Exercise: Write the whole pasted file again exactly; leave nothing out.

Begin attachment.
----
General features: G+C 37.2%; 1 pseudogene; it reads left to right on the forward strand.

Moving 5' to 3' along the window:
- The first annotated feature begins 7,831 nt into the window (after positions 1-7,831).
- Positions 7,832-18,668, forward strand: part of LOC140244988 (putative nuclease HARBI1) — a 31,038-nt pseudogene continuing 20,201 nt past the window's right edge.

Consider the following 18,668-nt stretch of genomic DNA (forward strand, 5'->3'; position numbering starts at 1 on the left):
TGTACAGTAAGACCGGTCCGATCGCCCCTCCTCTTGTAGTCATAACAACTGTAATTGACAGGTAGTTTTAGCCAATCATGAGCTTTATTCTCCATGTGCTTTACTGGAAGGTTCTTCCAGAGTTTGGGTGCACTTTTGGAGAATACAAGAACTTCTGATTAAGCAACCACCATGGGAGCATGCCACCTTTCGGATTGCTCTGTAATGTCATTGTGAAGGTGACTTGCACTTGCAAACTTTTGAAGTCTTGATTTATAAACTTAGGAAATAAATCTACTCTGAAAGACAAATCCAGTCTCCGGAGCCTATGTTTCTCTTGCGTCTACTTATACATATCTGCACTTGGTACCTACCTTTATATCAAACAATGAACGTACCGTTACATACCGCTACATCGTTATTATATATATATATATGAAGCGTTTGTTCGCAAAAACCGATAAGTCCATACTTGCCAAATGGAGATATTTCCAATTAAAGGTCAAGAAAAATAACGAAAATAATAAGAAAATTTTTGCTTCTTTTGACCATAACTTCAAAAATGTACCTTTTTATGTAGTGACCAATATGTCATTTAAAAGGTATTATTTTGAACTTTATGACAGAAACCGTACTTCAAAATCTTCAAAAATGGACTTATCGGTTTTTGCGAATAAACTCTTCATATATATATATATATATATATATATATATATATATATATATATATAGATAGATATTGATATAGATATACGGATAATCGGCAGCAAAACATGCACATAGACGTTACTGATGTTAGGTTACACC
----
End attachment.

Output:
General features: G+C 37.2%; 1 pseudogene; it reads left to right on the forward strand.

Moving 5' to 3' along the window:
- The first annotated feature begins 7,831 nt into the window (after positions 1-7,831).
- Positions 7,832-18,668, forward strand: part of LOC140244988 (putative nuclease HARBI1) — a 31,038-nt pseudogene continuing 20,201 nt past the window's right edge.

Consider the following 18,668-nt stretch of genomic DNA (forward strand, 5'->3'; position numbering starts at 1 on the left):
TGTACAGTAAGACCGGTCCGATCGCCCCTCCTCTTGTAGTCATAACAACTGTAATTGACAGGTAGTTTTAGCCAATCATGAGCTTTATTCTCCATGTGCTTTACTGGAAGGTTCTTCCAGAGTTTGGGTGCACTTTTGGAGAATACAAGAACTTCTGATTAAGCAACCACCATGGGAGCATGCCACCTTTCGGATTGCTCTGTAATGTCATTGTGAAGGTGACTTGCACTTGCAAACTTTTGAAGTCTTGATTTATAAACTTAGGAAATAAATCTACTCTGAAAGACAAATCCAGTCTCCGGAGCCTATGTTTCTCTTGCGTCTACTTATACATATCTGCACTTGGTACCTACCTTTATATCAAACAATGAACGTACCGTTACATACCGCTACATCGTTATTATATATATATATATGAAGCGTTTGTTCGCAAAAACCGATAAGTCCATACTTGCCAAATGGAGATATTTCCAATTAAAGGTCAAGAAAAATAACGAAAATAATAAGAAAATTTTTGCTTCTTTTGACCATAACTTCAAAAATGTACCTTTTTATGTAGTGACCAATATGTCATTTAAAAGGTATTATTTTGAACTTTATGACAGAAACCGTACTTCAAAATCTTCAAAAATGGACTTATCGGTTTTTGCGAATAAACTCTTCATATATATATATATATATATATATATATATATATATATATATATATAGATAGATATTGATATAGATATACGGATAATCGGCAGCAAAACATGCACATAGACGTTACTGATGTTAGGTTACACC